"The small operators should not be subjected to the same strict requirements that the operators on the North Slope are ..."
- Rep. Vic Kohring
(JUNEAU) - Rep. Vic Kohring (R-Wasilla) introduced a bill to the House Oil and Gas Committee this morning to streamline the permitting process for drilling shallow wells for methane deposits in coal beds. The Representative said those types of wells are much simpler than North Slope oil wells and therefore should face less complicated regulation. Kohring said shallow methane wells, such as those near Wasilla, reach hundreds of feet while North Slope oil wells can travel for miles.
"It's basically an apples to oranges comparison," Kohring said. "The small operators should not be subjected to the same strict requirements that the operators on the North Slope are, and for good reason. The North Slope has much more complicated, more difficult types of wells to drill."
House Bill 69 would permit a shallow natural gas well application to bypass drilling regulations that do not apply to such wells. Kohring estimates the approval time for shallow well applications to change from one or two years to 30 to 60 days. If the legislation becomes law, it will be effective immediately.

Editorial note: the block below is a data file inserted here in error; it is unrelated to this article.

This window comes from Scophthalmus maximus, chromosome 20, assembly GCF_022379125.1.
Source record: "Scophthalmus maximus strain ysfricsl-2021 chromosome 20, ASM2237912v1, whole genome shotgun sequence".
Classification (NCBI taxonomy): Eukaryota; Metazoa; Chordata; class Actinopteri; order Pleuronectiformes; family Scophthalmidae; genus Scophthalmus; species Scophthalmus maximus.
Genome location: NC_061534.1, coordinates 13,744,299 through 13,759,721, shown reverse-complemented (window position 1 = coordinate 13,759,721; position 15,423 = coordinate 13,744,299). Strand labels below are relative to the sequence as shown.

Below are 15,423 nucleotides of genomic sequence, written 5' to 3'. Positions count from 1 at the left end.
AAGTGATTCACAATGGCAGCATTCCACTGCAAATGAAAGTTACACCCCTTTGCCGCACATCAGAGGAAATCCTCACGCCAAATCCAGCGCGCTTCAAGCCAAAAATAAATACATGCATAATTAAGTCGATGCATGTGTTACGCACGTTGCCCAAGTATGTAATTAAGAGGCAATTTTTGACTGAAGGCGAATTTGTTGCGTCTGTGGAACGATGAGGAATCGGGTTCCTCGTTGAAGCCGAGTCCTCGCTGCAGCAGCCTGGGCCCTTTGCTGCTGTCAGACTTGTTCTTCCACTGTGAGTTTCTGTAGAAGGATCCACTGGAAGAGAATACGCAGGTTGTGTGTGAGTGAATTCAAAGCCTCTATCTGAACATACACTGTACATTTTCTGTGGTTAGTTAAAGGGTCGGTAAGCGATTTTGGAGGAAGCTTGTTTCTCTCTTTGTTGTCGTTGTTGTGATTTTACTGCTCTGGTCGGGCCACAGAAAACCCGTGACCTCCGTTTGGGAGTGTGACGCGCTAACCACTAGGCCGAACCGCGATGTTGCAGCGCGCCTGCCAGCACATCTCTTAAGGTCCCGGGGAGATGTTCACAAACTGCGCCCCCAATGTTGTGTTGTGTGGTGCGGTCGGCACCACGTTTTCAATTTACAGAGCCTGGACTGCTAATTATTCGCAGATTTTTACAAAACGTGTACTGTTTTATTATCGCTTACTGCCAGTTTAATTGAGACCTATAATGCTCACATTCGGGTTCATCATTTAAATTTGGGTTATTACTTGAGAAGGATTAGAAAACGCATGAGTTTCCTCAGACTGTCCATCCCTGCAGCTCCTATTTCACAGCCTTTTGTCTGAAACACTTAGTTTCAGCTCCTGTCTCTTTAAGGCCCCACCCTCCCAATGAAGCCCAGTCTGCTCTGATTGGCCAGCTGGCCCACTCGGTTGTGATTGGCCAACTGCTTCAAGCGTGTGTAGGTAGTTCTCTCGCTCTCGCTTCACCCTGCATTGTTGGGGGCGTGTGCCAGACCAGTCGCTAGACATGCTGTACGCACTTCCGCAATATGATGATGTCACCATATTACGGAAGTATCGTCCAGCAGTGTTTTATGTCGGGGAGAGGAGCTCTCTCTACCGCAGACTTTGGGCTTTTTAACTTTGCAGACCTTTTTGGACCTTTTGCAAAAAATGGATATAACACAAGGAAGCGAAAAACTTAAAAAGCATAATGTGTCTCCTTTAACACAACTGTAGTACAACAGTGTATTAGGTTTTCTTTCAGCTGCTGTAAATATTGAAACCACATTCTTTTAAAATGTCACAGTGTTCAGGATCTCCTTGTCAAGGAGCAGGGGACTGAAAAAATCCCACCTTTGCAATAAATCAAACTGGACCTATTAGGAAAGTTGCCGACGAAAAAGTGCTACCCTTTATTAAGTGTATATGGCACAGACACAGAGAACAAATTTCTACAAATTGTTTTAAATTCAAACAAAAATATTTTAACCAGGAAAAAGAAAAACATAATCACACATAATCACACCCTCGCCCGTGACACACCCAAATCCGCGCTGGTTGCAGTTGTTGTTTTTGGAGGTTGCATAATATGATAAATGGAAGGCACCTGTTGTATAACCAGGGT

"Time is money and there's cost involved in getting documents filled out and filled out correctly," Kohring said. "It's a time issue, a cost issue, and a convenience issue and I think if we can streamline those three areas it's going to make it much easier for more development in Alaska, at least in the natural gas industry."
Kohring said an easier application process should encourage more small natural gas operators to drill in Alaska.
"I see that it's going to encourage more operators to come to the state and apply for well permits and be issued those permits," Kohring said. "It's going to result in more drilling and it's going to be a shot in the arm economically to our state."
Upon approval by the Oil and Gas Committee, House Bill 69 will travel to the House Resources Committee.
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"It's going to result in more drilling and it's going to be a shot in the arm economically to our state."